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Essential reading on Jazz and Vinyl (Last updated August 2016)
Geoffrey Wheeler: Jazz By Mail
A unique picture of the phenomenon that briefly became almost the main channel of distribution for jazz records – mail order and record clubs. Over 500 pages of knowledge impossible to gain in any other way. A tour de force. Cover and contents scans courtesy of Brad S.
Fred Cohen’s essential Guide for Identifying Blue Note Original Pressings
Every home should have one, (may be two)
This Guide will teach you everything you need to know about collecting Blue Note records. Essential, unique, indispensable companion to LJC.
Mike Falcon’s review published at Jazzcollector back in 2011:
“Blue Note Records, A Guide to Identifying Original Pressings” is a nicely bound 6 ½” x 9 ½” inch black book with the Blue Train label with red arrows pointing to the various identifying features on the cover. It’s written more like a compendium or research paper and is not in the narrative form. It starts with an introduction, preface, and acknowledgements, before getting to the list of illustrations and glossary. The glossary and illustrations are necessary to understand what you are reading when sorting through the pressing guide. The illustrations show what is meant by all of the famous Blue Note esotery. This includes examples of the famous
Plastylite “P”, all the Rudy Van Gelder stamps (including pictures of Van Gelder’s actual stamping tools), all of the label addresses, laminated and non-laminated covers, frame covers (commonly referred to as Kakubuchi), and other identifying marks.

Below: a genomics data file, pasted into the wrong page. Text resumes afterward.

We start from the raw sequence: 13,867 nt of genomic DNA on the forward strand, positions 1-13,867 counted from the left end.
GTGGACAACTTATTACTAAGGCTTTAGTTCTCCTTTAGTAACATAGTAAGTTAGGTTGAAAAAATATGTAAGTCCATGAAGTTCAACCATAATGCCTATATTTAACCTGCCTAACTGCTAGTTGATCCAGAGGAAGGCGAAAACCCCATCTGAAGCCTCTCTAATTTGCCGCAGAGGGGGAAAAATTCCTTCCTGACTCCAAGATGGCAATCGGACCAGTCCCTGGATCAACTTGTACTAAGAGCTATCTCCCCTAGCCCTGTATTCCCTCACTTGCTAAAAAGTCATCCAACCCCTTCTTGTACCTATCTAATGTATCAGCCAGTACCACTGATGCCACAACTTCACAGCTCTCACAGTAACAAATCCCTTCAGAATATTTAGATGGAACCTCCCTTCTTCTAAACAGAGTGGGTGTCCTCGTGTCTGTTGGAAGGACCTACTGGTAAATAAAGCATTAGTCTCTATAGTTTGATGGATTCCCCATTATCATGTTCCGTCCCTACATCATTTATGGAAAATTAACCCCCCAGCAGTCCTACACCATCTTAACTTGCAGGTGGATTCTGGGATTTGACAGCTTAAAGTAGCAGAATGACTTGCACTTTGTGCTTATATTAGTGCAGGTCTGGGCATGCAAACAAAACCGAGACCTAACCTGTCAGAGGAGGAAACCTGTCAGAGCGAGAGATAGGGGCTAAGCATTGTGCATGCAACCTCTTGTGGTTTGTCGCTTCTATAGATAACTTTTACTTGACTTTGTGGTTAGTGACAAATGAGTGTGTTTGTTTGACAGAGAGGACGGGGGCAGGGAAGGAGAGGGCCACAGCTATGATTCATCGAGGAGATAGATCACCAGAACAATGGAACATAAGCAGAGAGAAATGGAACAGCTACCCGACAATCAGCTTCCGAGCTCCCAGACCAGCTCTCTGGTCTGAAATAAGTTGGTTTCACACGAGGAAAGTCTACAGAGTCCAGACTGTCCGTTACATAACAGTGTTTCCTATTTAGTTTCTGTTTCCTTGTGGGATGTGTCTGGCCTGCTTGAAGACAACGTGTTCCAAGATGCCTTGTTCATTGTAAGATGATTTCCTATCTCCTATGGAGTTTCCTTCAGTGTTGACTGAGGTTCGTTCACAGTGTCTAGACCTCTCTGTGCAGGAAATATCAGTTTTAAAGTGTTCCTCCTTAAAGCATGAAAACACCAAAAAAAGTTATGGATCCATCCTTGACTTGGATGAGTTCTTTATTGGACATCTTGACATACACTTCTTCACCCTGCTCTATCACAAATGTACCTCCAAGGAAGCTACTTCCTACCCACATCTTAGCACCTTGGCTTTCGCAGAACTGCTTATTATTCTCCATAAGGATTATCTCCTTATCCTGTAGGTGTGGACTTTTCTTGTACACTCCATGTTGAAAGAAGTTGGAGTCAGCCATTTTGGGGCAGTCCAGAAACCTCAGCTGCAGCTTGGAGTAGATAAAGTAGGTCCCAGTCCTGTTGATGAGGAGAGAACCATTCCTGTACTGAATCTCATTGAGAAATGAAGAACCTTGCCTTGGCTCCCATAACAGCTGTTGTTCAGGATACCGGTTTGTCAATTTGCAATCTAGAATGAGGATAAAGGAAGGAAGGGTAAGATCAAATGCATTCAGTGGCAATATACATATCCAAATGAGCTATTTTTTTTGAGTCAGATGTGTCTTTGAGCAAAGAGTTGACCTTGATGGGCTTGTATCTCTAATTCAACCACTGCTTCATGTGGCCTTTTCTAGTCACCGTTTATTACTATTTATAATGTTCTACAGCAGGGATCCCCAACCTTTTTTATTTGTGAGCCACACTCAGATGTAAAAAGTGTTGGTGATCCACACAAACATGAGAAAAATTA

The meat of the text is the pressing guide, which goes through the catalog series by series and identifies what should constitute an original pressing. An example would be something like this:
4059 W63i, dg-s2, P, RVGs, br / NYC, lam
This indicates that the BLP 4059 original record has the West 63rd Street address with INC after Blue Note Records, a deep-groove on Side 2 only, the Plastylite P and RVG stamped in the dead wax, and a beaded rim; the cover has the 43 West 61st St. address on the back and is laminated. All other characteristics of 4059 (in this instance just “PS”, i.e. printed spine) apply to its group, the 4000 mono series.” It takes a few tries but is pretty intuitive after a few references. The pressing guide is broken up by the different series and then by stereo or mono. Once the abbreviations are understood, it takes a just a minute to reference a particular pressing. Anything exotic about a particular record is denoted by an asterisk and explained at the bottom of the page.
There are quite a few details in here that will aid all but the most experienced collector in their searches. There is more. There is a section on the mono vs. stereo question with Rudy Van Gelder, pictures of all the inner sleeves, a discussion about the history of Blue Note during the transitional periods, a chronology of release dates, a list of known stereo sessions, and a very interesting section on some of the most rare pressings (not 1538, 1568, or 1588, but rarer!). Then Fred gives the closing word, which addresses some of the individual pressing details that are left to be explored further by the collectors.
This book may leave remaining questions about details but will be invaluable to almost all collectors to help organize their information and create more sophisticated collectors. Much money can be spent chasing down pressings that are thought to be first, only later to find out that they are not and worth a fraction of what was paid. This makes it invaluable to me.
Blue Note Records A Guide to Indentifying Original Pressings is available for $45 plus shipping and handling at the Jazz Record Center website